Wireless control system problem

No. I put it there to flash the LED. That's all. I did that to show how fast the data is coming in. That's all.

If I had thought it necessary to put it in, I would have in the code I pasted on the previous page.

You seem to have incorporated the servo controls into the code. Well, does it work or not? If not, what does it do?

[quote author=Nick Gammon link=topic=89212.msg682056#msg682056 date=1328649563] No. I put it there to flash the LED. That's all. I did that to show how fast the data is coming in. That's all.

If I had thought it necessary to put it in, I would have in the code I pasted on the previous page.

You seem to have incorporated the servo controls into the code. Well, does it work or not? If not, what does it do? [/quote] No servos move or anything but the receiving light does turn on. So its receiving something but i dont know what.

Here is my sending code:

int pwm_a = 3;  //PWM control for motor outputs 1 and 2 is on digital pin 3
int dir_a = 12;  //direction control for motor outputs 1 and 2 is on digital pin 12

int Finger1 = 2;
int Finger2 = 3;
int Finger3 = 4;
int Finger4 = 5;
int Rotation =  0;


void setup()
{
   Serial.begin(9600);
  pinMode(pwm_a, OUTPUT);  //Set control pins to be outputs
  pinMode(dir_a, OUTPUT);
  digitalWrite(dir_a, LOW);
  
}

void loop()
{  

   int FingerV1 = analogRead(Finger1);
   int FingerV2 = analogRead(Finger2);
   int FingerV3 = analogRead(Finger3);
   int FingerV4 = analogRead(Finger4);
   int RotationV1 = analogRead(Rotation);
   
   if (FingerV1 < 30) FingerV1 = 30;
   else if (FingerV1 > 80) FingerV1 = 80;
   
   if (FingerV2 < 45) FingerV2 = 45;
   else if (FingerV2 > 69) FingerV2 = 69;
   
   if (FingerV3 < 22) FingerV3 = 22;
   else if (FingerV3 > 87) FingerV3 = 87;
   
   if (FingerV4 < 12) FingerV4 = 12;
   else if (FingerV4 > 62) FingerV4 = 62;
   
   if (RotationV1 < 300) RotationV1 = 300;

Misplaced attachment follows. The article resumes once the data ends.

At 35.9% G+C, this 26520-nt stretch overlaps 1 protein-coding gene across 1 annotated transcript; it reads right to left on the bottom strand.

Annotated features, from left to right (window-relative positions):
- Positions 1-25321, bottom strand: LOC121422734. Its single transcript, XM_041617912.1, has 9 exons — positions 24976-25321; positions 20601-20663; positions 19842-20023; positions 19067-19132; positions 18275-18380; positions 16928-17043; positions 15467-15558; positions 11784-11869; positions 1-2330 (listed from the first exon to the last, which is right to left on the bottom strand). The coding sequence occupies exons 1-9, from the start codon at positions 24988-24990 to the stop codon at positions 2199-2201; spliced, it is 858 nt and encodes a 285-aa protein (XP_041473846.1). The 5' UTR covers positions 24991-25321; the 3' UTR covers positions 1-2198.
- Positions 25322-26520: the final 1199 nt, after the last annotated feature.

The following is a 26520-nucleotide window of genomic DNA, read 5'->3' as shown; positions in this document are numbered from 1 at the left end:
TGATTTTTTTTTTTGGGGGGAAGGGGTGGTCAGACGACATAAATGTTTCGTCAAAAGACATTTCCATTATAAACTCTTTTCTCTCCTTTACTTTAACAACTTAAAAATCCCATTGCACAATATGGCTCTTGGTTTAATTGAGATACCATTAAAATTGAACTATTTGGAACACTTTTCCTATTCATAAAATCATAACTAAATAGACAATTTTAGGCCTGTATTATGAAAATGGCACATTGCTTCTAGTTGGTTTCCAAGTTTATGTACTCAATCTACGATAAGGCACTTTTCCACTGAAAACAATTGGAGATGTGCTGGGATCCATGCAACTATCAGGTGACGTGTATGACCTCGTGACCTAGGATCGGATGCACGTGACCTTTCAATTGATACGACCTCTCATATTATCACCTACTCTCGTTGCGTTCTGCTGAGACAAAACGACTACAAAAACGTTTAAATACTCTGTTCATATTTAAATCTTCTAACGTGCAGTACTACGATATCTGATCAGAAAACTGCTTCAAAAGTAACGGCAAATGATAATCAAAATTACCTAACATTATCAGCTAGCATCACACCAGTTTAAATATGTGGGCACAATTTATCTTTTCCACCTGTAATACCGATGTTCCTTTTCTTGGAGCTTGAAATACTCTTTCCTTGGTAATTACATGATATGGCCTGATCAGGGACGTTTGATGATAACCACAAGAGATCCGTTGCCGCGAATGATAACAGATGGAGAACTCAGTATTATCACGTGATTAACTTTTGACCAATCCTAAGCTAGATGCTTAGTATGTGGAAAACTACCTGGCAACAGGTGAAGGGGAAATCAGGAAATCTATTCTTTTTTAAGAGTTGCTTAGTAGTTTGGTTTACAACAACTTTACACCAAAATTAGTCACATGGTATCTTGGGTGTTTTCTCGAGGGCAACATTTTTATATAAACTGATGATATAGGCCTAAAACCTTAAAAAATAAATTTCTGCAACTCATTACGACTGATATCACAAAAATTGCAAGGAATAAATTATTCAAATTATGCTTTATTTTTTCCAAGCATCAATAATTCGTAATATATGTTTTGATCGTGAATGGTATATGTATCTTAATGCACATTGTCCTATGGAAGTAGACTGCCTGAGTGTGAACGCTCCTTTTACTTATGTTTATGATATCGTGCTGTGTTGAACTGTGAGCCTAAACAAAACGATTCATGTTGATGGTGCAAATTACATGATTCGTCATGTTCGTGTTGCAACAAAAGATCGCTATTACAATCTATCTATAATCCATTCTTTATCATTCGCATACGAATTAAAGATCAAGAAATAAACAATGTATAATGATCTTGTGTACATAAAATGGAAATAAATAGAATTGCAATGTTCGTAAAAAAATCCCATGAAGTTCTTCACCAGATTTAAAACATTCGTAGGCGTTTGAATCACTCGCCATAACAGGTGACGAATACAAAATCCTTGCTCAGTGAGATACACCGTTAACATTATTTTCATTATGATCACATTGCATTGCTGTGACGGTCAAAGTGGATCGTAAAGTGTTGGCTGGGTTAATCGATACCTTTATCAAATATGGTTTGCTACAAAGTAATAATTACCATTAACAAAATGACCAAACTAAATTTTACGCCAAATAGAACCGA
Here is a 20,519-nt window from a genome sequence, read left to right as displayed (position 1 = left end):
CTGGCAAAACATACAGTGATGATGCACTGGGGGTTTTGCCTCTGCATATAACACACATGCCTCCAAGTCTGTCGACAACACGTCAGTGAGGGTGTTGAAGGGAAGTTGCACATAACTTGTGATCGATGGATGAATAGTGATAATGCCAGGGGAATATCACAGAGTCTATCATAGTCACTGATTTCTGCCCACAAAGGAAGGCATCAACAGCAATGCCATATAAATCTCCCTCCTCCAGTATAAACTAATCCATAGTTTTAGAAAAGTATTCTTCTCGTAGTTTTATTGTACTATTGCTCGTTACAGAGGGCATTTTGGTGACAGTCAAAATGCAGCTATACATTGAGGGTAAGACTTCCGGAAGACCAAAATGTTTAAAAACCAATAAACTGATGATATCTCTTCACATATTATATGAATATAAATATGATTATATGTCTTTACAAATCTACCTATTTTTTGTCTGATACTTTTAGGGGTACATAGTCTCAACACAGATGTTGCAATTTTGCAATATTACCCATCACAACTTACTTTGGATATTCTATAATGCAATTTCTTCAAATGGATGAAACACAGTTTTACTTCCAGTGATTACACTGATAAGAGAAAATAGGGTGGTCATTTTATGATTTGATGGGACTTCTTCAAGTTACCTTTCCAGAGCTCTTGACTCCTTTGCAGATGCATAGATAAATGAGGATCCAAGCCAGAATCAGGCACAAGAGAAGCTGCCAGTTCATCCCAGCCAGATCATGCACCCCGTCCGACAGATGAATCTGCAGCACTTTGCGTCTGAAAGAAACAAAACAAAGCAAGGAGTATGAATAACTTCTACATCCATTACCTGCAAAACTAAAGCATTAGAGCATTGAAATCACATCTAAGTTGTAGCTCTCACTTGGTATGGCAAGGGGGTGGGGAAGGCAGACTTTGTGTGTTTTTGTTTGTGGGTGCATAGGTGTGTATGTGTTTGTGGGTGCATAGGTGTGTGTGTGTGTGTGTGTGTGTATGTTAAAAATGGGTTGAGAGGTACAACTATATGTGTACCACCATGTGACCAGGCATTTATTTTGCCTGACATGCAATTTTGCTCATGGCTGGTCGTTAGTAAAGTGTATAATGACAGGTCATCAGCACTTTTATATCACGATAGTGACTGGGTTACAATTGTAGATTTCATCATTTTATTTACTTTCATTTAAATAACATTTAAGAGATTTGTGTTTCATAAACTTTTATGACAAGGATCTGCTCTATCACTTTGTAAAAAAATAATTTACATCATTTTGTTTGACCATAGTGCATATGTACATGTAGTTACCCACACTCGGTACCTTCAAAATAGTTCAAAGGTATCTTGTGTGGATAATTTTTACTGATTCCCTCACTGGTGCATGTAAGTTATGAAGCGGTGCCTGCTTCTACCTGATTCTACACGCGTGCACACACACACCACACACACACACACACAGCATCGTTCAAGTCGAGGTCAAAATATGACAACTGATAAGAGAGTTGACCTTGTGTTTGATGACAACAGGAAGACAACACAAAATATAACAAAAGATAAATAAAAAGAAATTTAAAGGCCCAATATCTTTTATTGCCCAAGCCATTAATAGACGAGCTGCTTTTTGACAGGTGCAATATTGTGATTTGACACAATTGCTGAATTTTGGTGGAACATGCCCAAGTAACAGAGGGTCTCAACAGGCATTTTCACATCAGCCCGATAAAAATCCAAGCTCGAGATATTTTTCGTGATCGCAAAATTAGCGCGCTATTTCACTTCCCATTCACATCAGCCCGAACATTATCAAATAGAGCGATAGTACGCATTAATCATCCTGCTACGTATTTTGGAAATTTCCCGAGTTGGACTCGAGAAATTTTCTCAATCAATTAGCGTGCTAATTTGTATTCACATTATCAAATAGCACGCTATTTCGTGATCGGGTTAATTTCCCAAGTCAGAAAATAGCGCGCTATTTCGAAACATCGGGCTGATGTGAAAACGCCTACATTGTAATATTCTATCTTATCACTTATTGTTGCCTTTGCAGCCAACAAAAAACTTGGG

else if (RotationV1 > 600) RotationV1 = 600;
  
   byte servoVal1 = map(FingerV1,30, 80, 0, 255);//middle
   byte servoVal2 = map(FingerV2,69, 45, 0, 100);//thumb
   byte servoVal3 = map(FingerV3,87, 22, 0, 255);//ring
   byte servoVal4 = map(FingerV4,12, 62, 0, 255);//pointer
   byte servoVal5 = map(RotationV1,300, 600, 0, 255);//Rotation
   
   Serial.print(".");
   Serial.print(servoVal1);
   Serial.print(",");
   Serial.print(servoVal2);
   Serial.print(",");
   Serial.print(servoVal3);
   Serial.print(",");
   Serial.print(servoVal4);
   Serial.print(",");
   Serial.print(RotationV1);
   Serial.print("/");
   
   delay(10);
}

On the receiving end, what do the serial prints show?

[quote author=Nick Gammon link=topic=89212.msg682093#msg682093 date=1328651249] On the receiving end, what do the serial prints show? [/quote] This is a small bit of what i get.

middle = 163
thumb = 4
ring = 23
pointer = 255
rotation = 5883
middle = 1555
thumb = 441
ring = 0
pointer = 0
rotation = 0
middle = 435
thumb = 0

Those values are way way way off. My sending code keeps all of them between 0 and 100 and the rotation is between 300 and 600.

Can you post your current sending code please?

[quote author=Nick Gammon link=topic=89212.msg682113#msg682113 date=1328652389] Can you post your current sending code please? [/quote] Sending:

int pwm_a = 3;  //PWM control for motor outputs 1 and 2 is on digital pin 3
int dir_a = 12;  //direction control for motor outputs 1 and 2 is on digital pin 12

int Finger1 = 2;
int Finger2 = 3;
int Finger3 = 4;
int Finger4 = 5;
int Rotation =  0;


void setup()
{
   Serial.begin(9600);
  pinMode(pwm_a, OUTPUT);  //Set control pins to be outputs
  pinMode(dir_a, OUTPUT);
  digitalWrite(dir_a, LOW);
  
}

void loop()
{  

   int FingerV1 = analogRead(Finger1);
   int FingerV2 = analogRead(Finger2);
   int FingerV3 = analogRead(Finger3);
   int FingerV4 = analogRead(Finger4);
   int RotationV1 = analogRead(Rotation);
   
   if (FingerV1 < 30) FingerV1 = 30;
   else if (FingerV1 > 80) FingerV1 = 80;
   
   if (FingerV2 < 45) FingerV2 = 45;
   else if (FingerV2 > 69) FingerV2 = 69;
   
   if (FingerV3 < 22) FingerV3 = 22;
   else if (FingerV3 > 87) FingerV3 = 87;
   
   if (FingerV4 < 12) FingerV4 = 12;
   else if (FingerV4 > 62) FingerV4 = 62;
   
   if (RotationV1 < 300) RotationV1 = 300;
   else if (RotationV1 > 600) RotationV1 = 600;
  
   byte servoVal1 = map(FingerV1,30, 80, 0, 255);//middle
   byte servoVal2 = map(FingerV2,69, 45, 0, 100);//thumb
   byte servoVal3 = map(FingerV3,87, 22, 0, 255);//ring
   byte servoVal4 = map(FingerV4,12, 62, 0, 255);//pointer
   byte servoVal5 = map(RotationV1,300, 600, 0, 255);//Rotation
   
   Serial.print(".");
   Serial.print(servoVal1);
   Serial.print(",");
   Serial.print(servoVal2);
   Serial.print(",");
   Serial.print(servoVal3);
   Serial.print(",");
   Serial.print(servoVal4);
   Serial.print(",");
   Serial.print(RotationV1);
   Serial.print("/");
   
   delay(10);
}

Did you think to open the serial monitor on the sending side and check what was actually being sent? I did and saw this:

,350/35/

Hardly the numbers you expect, eh?

Now if we change the sending code to send "decimal" numbers like this:

  Serial.print(".");
   Serial.print(servoVal1, DEC);
   Serial.print(",");
   Serial.print(servoVal2, DEC);
   Serial.print(",");
   Serial.print(servoVal3, DEC);
   Serial.print(",");